I enjoyed Fred Wilson’s post this morning on failure (inspired by Obama’s speech to students a few days ago). He wrote this, quoting from Obama:
you can’t let your failures define you – you have to let them teach you. You have to let them show you what to do differently next time
He goes on to talk about how when he first started in the VC business, he was so afraid of failure that he worked overly hard to prevent any failures. But failures were unavoidable in the VC business in 2001 – 2003, and during that time Fred and his firm had a lot of them. He doesn’t hide from those failures and he doesn’t deny them, he embraces them.
I think embracing failure is one of the things that makes this country such a great place to do business in. In many parts of the world, if you fail once, you are done. People won’t touch you with a ten foot pole. But here in the US, it’s almost a badge of honor. And our President explains why.
We’ve of course heard this all before. I think most people if you asked them would tell you that they embrace failure and its lessons, but I think what people say and what they feel are very different here. We all have this fear.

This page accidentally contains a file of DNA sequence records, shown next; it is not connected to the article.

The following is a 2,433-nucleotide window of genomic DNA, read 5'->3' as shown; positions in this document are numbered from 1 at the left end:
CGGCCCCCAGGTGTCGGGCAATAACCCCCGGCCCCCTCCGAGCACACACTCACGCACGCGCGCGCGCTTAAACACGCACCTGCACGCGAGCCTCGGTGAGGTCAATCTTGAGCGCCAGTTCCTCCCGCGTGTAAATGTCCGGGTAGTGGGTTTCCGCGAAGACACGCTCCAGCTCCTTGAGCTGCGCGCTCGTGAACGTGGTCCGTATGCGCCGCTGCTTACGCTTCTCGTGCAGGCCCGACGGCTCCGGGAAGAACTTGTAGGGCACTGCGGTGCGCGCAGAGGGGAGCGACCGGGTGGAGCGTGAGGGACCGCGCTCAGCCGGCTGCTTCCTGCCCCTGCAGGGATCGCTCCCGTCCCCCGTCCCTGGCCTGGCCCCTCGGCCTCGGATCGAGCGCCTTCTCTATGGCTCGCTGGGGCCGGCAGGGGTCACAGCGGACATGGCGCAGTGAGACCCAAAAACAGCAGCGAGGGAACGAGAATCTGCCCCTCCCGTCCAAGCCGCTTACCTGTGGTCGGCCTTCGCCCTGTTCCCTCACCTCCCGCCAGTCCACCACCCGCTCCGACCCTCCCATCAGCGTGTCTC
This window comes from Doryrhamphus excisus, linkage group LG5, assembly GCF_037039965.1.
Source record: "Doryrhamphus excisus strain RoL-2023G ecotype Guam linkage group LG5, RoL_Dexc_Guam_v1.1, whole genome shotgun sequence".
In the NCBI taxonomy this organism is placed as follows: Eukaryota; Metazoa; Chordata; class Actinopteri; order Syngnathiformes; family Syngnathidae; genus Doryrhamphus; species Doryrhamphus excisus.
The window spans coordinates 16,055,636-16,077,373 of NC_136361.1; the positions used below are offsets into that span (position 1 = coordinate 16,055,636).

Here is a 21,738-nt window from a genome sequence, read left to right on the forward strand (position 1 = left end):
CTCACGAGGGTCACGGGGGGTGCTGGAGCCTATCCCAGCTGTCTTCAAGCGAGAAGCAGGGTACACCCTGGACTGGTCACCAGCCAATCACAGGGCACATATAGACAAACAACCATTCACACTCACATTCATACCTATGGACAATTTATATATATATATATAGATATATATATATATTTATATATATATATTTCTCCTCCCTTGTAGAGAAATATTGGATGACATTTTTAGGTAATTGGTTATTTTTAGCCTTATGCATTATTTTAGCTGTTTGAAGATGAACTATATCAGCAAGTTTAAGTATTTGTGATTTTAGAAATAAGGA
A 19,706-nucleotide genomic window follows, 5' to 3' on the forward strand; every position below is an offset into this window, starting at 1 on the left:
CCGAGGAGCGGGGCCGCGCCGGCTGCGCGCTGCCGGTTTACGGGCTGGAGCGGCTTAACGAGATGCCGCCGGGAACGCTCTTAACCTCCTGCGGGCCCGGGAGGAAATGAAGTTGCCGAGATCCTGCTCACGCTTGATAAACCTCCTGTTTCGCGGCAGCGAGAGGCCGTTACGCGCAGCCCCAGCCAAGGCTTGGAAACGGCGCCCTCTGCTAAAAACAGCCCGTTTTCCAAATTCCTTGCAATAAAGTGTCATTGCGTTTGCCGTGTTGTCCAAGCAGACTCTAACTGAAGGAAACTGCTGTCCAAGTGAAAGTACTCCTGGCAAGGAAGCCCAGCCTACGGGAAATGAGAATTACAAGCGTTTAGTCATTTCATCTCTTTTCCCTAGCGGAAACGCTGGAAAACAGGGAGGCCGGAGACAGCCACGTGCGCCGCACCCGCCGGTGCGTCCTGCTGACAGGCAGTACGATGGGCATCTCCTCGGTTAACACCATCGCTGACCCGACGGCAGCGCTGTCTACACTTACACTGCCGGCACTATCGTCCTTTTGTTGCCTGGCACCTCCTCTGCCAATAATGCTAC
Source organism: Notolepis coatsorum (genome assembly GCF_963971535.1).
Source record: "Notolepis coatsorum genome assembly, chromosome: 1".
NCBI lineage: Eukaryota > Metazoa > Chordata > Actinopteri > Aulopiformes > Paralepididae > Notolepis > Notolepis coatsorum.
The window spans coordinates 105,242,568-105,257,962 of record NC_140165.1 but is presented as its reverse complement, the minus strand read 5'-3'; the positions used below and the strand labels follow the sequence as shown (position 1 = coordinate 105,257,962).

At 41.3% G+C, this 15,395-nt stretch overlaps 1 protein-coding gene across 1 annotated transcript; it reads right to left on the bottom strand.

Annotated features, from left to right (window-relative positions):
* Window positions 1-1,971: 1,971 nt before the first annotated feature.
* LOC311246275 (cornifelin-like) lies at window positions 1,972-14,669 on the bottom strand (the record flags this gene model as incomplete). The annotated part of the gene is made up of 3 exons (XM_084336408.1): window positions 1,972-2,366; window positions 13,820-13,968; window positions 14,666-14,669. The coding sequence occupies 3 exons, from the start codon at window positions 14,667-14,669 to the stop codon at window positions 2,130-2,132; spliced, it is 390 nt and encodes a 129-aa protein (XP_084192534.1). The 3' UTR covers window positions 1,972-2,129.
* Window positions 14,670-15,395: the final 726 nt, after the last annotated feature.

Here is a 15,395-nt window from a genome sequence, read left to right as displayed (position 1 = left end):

With that said, I do feel so much differently about failure now than I did even a few years ago. When I look back at my “careerography,” which was written right before I moved to NYC at the end of 2006, my strong fear of failure and my equally strong fear of other’s perceptions of my failures are very evident. I guess for me the worst part of failing was not so much of what might go wrong, but more so of what others might think of me when things go wrong. I do feel different now. That’s not to say I’m not afraid to fail, I still feel that fear. But I am no longer afraid to openly discuss my failures…in fact as Fred says, I wear them like badges of courage.
Everyone has failures. What distinguishes us is how we deal with them.
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